For months before the referendum, everyone I spoke to in Newham – the local grocer; the Asian barbers; the chicken shop employees; the restaurants owners; estate agents; the underpaid workers; the tax-avoiding shop owners – supported Brexit. The arguments were the same: the rent prices, the NHS, the benefit cuts. The blame: immigration. More than this, there was the hope that once European migration stops, migration from South Asian countries can restart. It is a fight for resources between immigrants. Even though many first generation immigrants are overworked and underpaid, it’s better than the alternative. In the words of the British economist Joan Robinson: “The misery of being exploited by capitalists is nothing compared to the misery of not being exploited at all.”

Brexit means the loss of “freedom of movement”, but it is also a loss of European identity. [...] A loss of European identity doesn’t mean much to a South Asian barber. What about freedom of movement? You mean border controls? Well, “we are used to it”.

[...] Maybe it’s about fairness, then? A Bengali first generation immigrant, now a British citizen, told me that Brexit is “about equality”. What kind of equality? “Why is it that we have to suffer, pay thousands of pounds each year to extend our visa, face work restrictions, stay here for years, and only after that – after spending so much money and time – we get rights? And the Eastern Europeans get it straight away.”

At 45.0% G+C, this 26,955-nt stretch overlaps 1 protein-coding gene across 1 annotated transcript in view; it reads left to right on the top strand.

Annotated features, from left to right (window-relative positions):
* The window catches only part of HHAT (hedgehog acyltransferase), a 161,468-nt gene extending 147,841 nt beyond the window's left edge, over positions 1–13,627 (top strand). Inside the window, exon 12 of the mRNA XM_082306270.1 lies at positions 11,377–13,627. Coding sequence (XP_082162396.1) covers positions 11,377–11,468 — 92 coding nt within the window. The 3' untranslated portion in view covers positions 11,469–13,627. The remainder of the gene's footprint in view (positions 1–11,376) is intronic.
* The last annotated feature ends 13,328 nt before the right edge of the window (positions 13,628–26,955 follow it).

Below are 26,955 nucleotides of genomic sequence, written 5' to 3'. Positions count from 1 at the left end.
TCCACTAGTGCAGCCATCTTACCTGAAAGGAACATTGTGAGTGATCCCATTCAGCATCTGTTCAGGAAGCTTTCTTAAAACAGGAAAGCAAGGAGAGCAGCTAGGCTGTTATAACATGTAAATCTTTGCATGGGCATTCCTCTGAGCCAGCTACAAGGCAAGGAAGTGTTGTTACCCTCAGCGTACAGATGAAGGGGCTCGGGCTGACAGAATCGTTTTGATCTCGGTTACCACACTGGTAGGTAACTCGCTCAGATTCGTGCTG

Some pre-referendum interviews in the Guardian highlighted similar feelings:

Referring to himself as an Anglo-Pakistani, Mahmood is aware of the irony – coming from an immigrant family, he now wants to pull up the drawbridge on others. He says, however, that all his views are valid. “We have worked so hard to earn the right to live here and we contribute to the communities. What we don’t want is more people coming in who won’t bring anything positive and will just take,” he says. [...]

Research by the Runnymede Trust, a race relations thinktank, recently revealed that many BAME people are “ambivalent about the benefits of the EU”. A report said: “They appear less likely to take advantage of free movement [very few move about for work and arguably feel less ‘shared identity’ with others in Europe].

“Some view Europe in explicitly ethnic or racial terms, identifying fortress Europe as a way of keeping out non-white immigrants while allowing significant levels of.”

Interestingly and contrasting with these however is that overall

Two thirds (67%) of those describing themselves as Asian voted to remain

So there are probably some details that we're still missing (assuming the data/claim on "double-digit" Asian concentrations voting for Brexit is correct. I have some doubt on that because the data/claim isn't clearly about the Asian minorities in these areas, i.e. it could be that the white voters more overwhelmingly voted for Leave in these areas with "double-digit South Asian population"...)